The overall look of the MIUI 6 hasn’t changed drastically, but Xiaomi has refined the app design, made apps more simpler and flatter in appearance. For instance, the music and video apps are neatly divided into local and cloud sections; the clock app has a new design which is again divided into alarm, stopwatch, timer and clock; weather app has beautiful data visualisation; the Security app is neatly divided into different sections such as cleaner, data usage, blocklist and so on. There is a nice toggle button to switch a setting on or off.
In terms of features, Xiaomi has added on some good touches. You now get floating notifications so that you are not interrupted (while making that decisive photograph or while playing your favourite game) when you get a message or a call, as it will show up as a floating notification at the top. Even with notifications, MIUI 6 divides them into important and unimportant notifications.
Notifications can show up on the lock screen as well as when you pull down the notification tray. The notification tray when pulled down will show two pages – one showing the quick settings menu and the other page showing the unattended notifications. The quick notifications screen with its transparent backdrop looks inspired by iOS’s pull up control centre. Instead of getting a notification icon from the app, you can now get three dots which is common for all the unimportant notifications. You can control which notifications should show up as important by going into Settings > Notifications > Manage Notifications.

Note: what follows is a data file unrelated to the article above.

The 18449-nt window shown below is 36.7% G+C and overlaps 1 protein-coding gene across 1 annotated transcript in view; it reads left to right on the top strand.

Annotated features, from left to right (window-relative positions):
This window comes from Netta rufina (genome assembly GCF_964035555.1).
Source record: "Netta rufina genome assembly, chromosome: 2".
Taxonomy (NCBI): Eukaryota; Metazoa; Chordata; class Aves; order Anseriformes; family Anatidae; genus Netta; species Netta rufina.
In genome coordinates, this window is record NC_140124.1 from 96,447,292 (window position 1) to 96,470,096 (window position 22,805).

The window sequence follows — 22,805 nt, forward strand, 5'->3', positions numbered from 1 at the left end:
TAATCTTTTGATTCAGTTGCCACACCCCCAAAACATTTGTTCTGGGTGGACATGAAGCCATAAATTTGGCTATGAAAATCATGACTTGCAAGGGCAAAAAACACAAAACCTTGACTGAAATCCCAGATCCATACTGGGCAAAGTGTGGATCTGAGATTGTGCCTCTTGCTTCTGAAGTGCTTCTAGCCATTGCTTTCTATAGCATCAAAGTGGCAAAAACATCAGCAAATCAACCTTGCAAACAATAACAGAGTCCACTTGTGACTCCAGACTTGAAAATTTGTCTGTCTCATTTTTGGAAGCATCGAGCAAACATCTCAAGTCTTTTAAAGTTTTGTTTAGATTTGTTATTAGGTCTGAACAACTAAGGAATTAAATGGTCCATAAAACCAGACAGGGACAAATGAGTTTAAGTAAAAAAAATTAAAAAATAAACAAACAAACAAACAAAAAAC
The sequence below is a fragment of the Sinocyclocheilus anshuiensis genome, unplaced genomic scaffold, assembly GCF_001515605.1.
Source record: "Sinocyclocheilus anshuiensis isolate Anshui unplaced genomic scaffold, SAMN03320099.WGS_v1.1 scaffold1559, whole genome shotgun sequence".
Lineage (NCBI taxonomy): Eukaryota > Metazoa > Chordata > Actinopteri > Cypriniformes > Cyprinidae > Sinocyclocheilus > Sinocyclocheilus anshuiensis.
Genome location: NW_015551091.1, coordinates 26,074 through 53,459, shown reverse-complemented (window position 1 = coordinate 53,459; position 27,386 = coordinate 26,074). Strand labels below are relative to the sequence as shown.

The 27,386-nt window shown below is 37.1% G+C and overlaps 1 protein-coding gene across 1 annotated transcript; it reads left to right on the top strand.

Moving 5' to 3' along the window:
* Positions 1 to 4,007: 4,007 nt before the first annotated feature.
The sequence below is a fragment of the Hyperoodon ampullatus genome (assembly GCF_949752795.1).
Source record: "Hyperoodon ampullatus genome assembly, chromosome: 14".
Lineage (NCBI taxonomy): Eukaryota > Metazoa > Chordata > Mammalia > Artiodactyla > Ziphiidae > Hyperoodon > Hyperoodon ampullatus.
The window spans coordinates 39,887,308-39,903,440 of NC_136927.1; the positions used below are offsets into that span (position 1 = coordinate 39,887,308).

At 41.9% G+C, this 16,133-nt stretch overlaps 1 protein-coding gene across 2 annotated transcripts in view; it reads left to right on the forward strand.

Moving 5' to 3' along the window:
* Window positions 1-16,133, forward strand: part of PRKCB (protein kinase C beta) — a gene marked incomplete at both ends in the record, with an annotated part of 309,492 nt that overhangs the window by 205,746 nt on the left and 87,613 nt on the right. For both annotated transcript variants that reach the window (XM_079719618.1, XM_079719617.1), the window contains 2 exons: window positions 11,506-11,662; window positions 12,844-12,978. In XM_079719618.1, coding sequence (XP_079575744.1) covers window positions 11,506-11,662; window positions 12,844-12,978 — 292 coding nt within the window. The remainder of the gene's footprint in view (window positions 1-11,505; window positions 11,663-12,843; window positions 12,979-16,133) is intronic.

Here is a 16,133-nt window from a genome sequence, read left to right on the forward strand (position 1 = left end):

The Mail app has also been redesigned. One of the key features includes the layout of threaded email conversations which actually appears like chat messages. Other proprietary apps include the Mi Account, Security, Themes, Music and so on.
MIUI 6 allows you to easily switch apps between screens. You can actually hold onto an app by one finger while swiping the screen by the other finger. You add on widgets, change transition effects and so on. The camera app has also under gone a redesign, but we will take a look at it under the camera section. The browser has also got a new look.
The Redmi 2 comes with the MIUI 6 skin atop the Android 4.4.4 OS but I did not notice any lag/stutter while using the phone. Switching between apps, swiping and scrolling operations are smooth. With image heavy sites, there will be a mild stutter as the image is loading. Call quality is good and earpiece speaker is loud enough.
Since it houses the Qualcomm Snapdragon 410 SoC, its immediate competitors include the Lenovo A6000 and the Huawei Honor 4X. The benchmark scores are at par with the Lenovo A6000 and Honor 4X in the balanced mode and slightly higher in the Performance mode.
Audio quality is good and you can easily listen to audio on the speaker section in your living room. Gaming on the phone is fun and there was barely any stutter while playing games such as Fruit Ninja, Riptide GP2 as well as high end games such as Frontline Commando 2 and Asphalt 8 as well. The phone does get warm on the rear side while you are playing games.
As a result of a 4.7-inch IPS display with an HD resolution, you get a high pixel density 312PPI. Text appears sharp and even on close distance I did not notice any pixellation. Colours are vibrant, but there is a mild warm tinge on the Redmi 2. The auto-brightness feature works well in when you are outdoors. It gives great viewing angles and only the reflective surface is distracting when viewed from angles. While watching movies, the dark scenes make the reflective surface of the display quite evident as it acts as a mirror then. Bright scenes did not post any issue.